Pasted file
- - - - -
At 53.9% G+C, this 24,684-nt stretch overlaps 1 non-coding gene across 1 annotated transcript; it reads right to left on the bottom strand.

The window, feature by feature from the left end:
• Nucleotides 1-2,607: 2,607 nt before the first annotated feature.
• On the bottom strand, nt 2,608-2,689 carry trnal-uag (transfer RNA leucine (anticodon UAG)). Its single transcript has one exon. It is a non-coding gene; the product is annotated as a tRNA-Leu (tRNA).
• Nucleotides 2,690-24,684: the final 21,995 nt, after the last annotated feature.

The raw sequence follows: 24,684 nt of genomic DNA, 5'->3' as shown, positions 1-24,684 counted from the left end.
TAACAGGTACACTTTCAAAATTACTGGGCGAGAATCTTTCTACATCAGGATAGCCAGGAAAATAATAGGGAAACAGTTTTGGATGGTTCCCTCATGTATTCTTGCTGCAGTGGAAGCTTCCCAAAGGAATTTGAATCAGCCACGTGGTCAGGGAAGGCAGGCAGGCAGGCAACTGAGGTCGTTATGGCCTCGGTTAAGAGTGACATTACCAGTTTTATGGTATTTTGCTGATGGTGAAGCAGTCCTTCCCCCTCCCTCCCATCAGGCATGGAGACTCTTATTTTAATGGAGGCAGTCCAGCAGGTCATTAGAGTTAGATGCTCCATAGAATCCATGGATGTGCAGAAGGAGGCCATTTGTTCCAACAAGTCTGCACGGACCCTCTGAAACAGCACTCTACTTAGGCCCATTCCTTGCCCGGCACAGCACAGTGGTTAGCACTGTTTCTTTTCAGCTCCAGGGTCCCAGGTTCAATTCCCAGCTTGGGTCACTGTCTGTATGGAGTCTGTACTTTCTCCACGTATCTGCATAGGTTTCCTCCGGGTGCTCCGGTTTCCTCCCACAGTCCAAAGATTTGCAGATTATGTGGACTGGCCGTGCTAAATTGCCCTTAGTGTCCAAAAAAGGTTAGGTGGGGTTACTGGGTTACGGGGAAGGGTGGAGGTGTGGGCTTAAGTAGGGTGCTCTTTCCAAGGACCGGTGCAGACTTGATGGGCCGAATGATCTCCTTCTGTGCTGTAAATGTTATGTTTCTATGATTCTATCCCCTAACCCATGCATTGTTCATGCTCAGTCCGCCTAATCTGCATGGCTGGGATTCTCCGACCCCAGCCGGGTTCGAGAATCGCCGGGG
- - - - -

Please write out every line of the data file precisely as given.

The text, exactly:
At 53.9% G+C, this 24,684-nt stretch overlaps 1 non-coding gene across 1 annotated transcript; it reads right to left on the bottom strand.

The window, feature by feature from the left end:
• Nucleotides 1-2,607: 2,607 nt before the first annotated feature.
• On the bottom strand, nt 2,608-2,689 carry trnal-uag (transfer RNA leucine (anticodon UAG)). Its single transcript has one exon. It is a non-coding gene; the product is annotated as a tRNA-Leu (tRNA).
• Nucleotides 2,690-24,684: the final 21,995 nt, after the last annotated feature.

The raw sequence follows: 24,684 nt of genomic DNA, 5'->3' as shown, positions 1-24,684 counted from the left end.
TAACAGGTACACTTTCAAAATTACTGGGCGAGAATCTTTCTACATCAGGATAGCCAGGAAAATAATAGGGAAACAGTTTTGGATGGTTCCCTCATGTATTCTTGCTGCAGTGGAAGCTTCCCAAAGGAATTTGAATCAGCCACGTGGTCAGGGAAGGCAGGCAGGCAGGCAACTGAGGTCGTTATGGCCTCGGTTAAGAGTGACATTACCAGTTTTATGGTATTTTGCTGATGGTGAAGCAGTCCTTCCCCCTCCCTCCCATCAGGCATGGAGACTCTTATTTTAATGGAGGCAGTCCAGCAGGTCATTAGAGTTAGATGCTCCATAGAATCCATGGATGTGCAGAAGGAGGCCATTTGTTCCAACAAGTCTGCACGGACCCTCTGAAACAGCACTCTACTTAGGCCCATTCCTTGCCCGGCACAGCACAGTGGTTAGCACTGTTTCTTTTCAGCTCCAGGGTCCCAGGTTCAATTCCCAGCTTGGGTCACTGTCTGTATGGAGTCTGTACTTTCTCCACGTATCTGCATAGGTTTCCTCCGGGTGCTCCGGTTTCCTCCCACAGTCCAAAGATTTGCAGATTATGTGGACTGGCCGTGCTAAATTGCCCTTAGTGTCCAAAAAAGGTTAGGTGGGGTTACTGGGTTACGGGGAAGGGTGGAGGTGTGGGCTTAAGTAGGGTGCTCTTTCCAAGGACCGGTGCAGACTTGATGGGCCGAATGATCTCCTTCTGTGCTGTAAATGTTATGTTTCTATGATTCTATCCCCTAACCCATGCATTGTTCATGCTCAGTCCGCCTAATCTGCATGGCTGGGATTCTCCGACCCCAGCCGGGTTCGAGAATCGCCGGGG